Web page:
Economic reason is the driving force for exiting lockdowns at some point of time, sooner always the better. However, an exit cannot be outright; it has to be executed in a phased manner. India has started this process of easing out curbs in safe and safest zones. And here, we feel aghast and disgusted seeing how our fellow human beings react to this. Like the burst of foam from an uncorked Champaign bottle they rush out of homes in ecstatic insanity to break norms everywhere. More nightmarish thoughts creep in. This is only a partial easing of curbs with the lockdown is still in force. What would happen after a full exit? After living through the horrors Italy is considering a full exit; if they’re successful thank heavens for that. For an overpopulated country like India how would the governments ensure social distancing: in the sprawling slums where a single toilet is shared by hundreds and 8-10 people live in 10/10 ft cramped tenements; in the overcrowded local trains, metro rail and buses, still unable to cater to the surging crowds in most cities; in the congested offices; in cinema halls, malls, hotels-bars; in marketplaces and in hot favorite public spots? It’s believed, it could require at least 6 months of observance of safeguards in normal conditions or till the virus becomes dormant whichever is earlier. Now, if the business establishments are asked to ensure seating on strict social distancing rules how would they continue to be viable in business? The developed countries may not have many of such limitations, but the habits and lifestyle compulsions of people there can compromise the observance of safeguards as well.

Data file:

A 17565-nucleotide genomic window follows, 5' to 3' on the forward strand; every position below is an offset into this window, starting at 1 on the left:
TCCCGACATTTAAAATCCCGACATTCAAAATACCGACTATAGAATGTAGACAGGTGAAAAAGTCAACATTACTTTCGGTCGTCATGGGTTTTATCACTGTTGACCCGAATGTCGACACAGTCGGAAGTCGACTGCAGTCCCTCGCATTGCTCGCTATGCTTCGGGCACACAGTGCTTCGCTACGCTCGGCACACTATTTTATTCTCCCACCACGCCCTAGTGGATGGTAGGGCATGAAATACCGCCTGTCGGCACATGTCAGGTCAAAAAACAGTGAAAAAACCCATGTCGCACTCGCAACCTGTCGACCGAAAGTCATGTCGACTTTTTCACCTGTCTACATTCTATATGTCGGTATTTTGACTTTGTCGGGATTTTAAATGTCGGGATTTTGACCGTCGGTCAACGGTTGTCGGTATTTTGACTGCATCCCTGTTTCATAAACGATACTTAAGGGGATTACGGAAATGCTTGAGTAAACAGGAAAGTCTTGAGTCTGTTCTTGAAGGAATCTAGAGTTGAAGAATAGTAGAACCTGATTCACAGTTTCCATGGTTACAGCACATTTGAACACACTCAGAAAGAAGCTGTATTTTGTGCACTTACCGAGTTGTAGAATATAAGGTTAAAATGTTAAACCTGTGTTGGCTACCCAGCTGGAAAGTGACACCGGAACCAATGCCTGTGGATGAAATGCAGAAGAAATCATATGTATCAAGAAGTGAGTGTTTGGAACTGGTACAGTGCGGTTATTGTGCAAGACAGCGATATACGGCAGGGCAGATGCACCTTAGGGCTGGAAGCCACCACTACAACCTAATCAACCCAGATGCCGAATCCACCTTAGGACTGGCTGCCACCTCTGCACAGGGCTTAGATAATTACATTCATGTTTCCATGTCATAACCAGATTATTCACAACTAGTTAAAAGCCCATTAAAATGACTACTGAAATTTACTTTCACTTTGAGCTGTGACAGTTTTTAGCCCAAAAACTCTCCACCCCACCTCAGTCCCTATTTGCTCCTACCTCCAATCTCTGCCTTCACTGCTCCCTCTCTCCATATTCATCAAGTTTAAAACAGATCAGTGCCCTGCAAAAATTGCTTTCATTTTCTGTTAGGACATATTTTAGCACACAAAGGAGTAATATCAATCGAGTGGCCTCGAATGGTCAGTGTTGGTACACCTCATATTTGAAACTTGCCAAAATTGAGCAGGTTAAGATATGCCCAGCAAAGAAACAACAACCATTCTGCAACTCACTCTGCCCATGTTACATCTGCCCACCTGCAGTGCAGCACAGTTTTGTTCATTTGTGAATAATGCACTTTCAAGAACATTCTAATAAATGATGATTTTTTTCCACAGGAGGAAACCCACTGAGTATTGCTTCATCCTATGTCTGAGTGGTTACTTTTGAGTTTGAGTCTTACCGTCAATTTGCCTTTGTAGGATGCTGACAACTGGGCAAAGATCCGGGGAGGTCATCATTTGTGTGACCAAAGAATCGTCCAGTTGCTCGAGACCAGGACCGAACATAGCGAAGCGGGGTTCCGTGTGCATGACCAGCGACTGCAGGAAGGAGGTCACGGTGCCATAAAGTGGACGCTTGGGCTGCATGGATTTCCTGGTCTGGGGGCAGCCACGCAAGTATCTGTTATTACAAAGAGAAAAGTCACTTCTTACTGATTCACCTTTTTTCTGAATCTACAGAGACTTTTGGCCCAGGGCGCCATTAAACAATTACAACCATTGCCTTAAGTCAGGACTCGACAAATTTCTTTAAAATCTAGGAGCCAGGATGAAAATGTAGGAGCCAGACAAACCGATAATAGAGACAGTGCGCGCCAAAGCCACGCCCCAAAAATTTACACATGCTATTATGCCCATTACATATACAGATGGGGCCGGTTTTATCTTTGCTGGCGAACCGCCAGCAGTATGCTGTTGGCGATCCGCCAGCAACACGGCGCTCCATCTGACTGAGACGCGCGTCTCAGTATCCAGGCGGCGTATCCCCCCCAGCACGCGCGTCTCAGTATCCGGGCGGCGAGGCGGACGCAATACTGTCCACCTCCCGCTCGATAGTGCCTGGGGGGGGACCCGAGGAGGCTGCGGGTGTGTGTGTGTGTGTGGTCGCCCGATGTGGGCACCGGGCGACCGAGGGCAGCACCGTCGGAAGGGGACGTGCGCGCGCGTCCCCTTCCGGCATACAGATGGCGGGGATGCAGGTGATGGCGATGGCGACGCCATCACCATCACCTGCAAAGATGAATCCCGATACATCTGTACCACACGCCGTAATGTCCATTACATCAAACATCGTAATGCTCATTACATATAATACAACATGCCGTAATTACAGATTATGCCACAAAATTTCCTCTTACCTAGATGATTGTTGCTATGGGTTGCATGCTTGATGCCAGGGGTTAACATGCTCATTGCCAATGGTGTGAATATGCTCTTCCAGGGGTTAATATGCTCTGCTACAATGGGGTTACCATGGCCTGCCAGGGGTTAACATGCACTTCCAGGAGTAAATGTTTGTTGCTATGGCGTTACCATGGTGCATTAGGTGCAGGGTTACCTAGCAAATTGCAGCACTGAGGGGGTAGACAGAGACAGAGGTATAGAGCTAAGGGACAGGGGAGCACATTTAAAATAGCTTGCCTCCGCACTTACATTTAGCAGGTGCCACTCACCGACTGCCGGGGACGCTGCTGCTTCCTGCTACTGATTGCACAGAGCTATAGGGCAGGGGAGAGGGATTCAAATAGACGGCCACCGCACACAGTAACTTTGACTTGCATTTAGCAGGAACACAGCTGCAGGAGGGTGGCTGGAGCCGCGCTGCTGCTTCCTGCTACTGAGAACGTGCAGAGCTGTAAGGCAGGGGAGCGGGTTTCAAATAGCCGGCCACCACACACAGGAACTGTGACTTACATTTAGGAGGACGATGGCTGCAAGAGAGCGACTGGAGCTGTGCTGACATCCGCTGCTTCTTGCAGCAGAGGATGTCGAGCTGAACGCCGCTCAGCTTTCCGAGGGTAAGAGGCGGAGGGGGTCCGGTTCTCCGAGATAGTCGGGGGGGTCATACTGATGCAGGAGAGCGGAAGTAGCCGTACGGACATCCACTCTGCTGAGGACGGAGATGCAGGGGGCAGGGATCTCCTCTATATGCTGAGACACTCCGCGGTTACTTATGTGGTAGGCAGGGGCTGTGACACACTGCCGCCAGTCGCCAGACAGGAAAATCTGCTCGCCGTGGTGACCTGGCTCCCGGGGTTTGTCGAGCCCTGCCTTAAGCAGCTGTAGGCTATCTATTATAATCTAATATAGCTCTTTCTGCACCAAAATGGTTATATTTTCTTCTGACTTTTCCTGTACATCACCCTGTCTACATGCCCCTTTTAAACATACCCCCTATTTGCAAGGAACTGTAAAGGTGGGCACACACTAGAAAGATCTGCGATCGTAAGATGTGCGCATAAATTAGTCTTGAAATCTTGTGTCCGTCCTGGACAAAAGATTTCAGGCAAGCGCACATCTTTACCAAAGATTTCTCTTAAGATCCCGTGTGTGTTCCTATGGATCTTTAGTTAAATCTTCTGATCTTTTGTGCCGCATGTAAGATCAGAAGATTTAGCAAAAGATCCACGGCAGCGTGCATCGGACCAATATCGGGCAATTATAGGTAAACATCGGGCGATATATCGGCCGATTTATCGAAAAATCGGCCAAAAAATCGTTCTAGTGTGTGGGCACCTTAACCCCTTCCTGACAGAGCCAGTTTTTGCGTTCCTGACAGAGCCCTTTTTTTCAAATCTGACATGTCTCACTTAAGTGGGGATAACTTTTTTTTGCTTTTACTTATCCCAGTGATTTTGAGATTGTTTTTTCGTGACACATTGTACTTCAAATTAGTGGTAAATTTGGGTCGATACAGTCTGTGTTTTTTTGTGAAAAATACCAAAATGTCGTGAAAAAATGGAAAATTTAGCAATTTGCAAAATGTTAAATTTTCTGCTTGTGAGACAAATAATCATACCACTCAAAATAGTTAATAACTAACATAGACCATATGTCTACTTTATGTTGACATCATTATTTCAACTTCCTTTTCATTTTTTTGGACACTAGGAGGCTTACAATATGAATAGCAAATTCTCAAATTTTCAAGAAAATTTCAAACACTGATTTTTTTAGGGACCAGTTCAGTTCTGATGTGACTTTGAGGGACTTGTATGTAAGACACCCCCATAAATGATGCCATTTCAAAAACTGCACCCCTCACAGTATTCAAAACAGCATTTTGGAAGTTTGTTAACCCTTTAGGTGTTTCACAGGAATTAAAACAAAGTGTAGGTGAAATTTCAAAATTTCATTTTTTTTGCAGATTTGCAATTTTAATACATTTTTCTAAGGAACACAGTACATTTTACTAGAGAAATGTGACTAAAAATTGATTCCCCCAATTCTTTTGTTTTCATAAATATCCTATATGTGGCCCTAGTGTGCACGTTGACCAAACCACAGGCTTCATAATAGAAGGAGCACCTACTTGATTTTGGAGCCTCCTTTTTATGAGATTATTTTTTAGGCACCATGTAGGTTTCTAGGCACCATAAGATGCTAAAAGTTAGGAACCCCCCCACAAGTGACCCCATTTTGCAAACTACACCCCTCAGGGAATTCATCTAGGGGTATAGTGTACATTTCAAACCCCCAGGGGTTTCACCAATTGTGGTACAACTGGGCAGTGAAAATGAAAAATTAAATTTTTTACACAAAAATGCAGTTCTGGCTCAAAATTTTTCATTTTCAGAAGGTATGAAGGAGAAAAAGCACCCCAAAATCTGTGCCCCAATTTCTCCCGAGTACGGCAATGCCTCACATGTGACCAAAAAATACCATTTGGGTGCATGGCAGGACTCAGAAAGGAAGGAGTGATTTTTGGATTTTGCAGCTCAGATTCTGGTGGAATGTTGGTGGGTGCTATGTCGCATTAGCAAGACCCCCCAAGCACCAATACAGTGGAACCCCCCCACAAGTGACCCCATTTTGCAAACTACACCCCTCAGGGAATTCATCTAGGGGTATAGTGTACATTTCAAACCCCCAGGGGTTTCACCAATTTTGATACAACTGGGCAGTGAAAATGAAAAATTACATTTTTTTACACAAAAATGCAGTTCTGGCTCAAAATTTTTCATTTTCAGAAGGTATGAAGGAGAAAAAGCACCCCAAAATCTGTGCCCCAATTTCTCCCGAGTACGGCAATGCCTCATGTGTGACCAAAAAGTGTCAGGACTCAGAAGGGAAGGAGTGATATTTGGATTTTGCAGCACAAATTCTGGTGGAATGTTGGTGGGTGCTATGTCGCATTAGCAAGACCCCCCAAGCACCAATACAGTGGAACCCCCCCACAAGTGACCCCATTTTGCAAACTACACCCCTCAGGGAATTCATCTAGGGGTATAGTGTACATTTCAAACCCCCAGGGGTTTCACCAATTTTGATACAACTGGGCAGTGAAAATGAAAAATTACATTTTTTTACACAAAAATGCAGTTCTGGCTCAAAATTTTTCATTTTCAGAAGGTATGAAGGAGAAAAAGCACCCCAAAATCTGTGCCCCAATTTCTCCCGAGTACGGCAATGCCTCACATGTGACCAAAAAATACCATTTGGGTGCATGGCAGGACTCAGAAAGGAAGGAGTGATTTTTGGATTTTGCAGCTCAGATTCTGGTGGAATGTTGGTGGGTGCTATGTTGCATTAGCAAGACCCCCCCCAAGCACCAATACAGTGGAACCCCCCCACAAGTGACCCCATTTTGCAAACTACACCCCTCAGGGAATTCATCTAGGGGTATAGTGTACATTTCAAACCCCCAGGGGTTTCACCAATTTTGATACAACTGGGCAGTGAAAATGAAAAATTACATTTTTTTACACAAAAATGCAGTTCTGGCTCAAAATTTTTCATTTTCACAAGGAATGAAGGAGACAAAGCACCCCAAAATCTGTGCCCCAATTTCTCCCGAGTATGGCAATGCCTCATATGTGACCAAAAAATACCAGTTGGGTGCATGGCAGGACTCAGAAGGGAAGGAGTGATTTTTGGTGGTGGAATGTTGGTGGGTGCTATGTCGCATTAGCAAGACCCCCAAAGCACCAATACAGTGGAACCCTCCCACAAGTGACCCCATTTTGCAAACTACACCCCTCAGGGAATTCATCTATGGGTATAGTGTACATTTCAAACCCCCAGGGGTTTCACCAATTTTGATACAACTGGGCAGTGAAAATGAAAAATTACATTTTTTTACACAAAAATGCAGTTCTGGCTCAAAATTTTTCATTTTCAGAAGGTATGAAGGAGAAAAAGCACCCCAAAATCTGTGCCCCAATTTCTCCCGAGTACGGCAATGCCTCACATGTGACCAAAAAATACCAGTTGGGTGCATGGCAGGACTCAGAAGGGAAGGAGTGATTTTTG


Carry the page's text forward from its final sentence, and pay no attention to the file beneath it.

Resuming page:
We, the people, must realize that only we can make this battle against Coronavirus successful; the authorities can only guide us for that common objective. The onus in on us, and so we must strive, make maximum efforts and move forward painstakingly, but positively. And, there is the final key to success for all of us: a COVID-19 vaccine. US President Trump said the vaccine will be achieved by end of this year. If we don’t feel right to go by Trump, considering all his bombastic or bizarre utterances or contradictions and his ultimate election desperation, we can easily take solace in the numerous projects going on in earnest across the world for which world leaders have shown solidarity by raising a fund of over $8 billion, fully backed by World Health Organization. A few of them, the ones in UK, Germany and India, have promised a market-ready vaccine by September, 2020. So, time is still with us, and hope is not running out. It’s all the more reason to stay on positive and breathe an equally infectious air of optimism around us.